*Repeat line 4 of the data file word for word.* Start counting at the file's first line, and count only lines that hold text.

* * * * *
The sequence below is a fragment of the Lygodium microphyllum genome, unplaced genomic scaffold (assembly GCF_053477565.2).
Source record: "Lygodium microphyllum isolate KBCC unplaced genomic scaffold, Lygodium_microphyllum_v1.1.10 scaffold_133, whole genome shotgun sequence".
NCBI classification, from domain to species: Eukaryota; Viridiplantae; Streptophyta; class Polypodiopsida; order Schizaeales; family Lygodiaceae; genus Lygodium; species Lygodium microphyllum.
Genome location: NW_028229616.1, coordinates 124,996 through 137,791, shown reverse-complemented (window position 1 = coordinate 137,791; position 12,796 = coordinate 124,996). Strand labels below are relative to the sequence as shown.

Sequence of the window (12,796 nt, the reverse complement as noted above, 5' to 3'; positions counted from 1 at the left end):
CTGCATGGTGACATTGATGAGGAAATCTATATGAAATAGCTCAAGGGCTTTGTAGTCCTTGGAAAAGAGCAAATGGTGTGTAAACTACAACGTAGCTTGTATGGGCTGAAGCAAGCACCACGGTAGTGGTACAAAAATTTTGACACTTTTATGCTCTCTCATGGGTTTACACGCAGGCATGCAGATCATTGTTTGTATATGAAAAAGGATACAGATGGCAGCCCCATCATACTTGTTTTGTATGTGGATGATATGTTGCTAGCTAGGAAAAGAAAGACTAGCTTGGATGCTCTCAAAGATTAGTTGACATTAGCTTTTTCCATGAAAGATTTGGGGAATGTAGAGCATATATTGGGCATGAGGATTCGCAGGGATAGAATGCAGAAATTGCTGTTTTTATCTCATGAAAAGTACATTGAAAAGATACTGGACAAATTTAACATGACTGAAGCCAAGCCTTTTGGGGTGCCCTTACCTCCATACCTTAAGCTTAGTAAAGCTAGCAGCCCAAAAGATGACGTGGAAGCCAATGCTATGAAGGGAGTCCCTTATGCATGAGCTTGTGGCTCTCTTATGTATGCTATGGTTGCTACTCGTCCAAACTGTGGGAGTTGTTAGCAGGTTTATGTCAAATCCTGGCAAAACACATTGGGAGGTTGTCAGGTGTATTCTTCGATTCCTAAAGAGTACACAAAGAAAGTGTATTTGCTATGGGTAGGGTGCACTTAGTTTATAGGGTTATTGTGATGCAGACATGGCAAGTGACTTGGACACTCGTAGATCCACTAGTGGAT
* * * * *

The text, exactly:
Genome location: NW_028229616.1, coordinates 124,996 through 137,791, shown reverse-complemented (window position 1 = coordinate 137,791; position 12,796 = coordinate 124,996). Strand labels below are relative to the sequence as shown.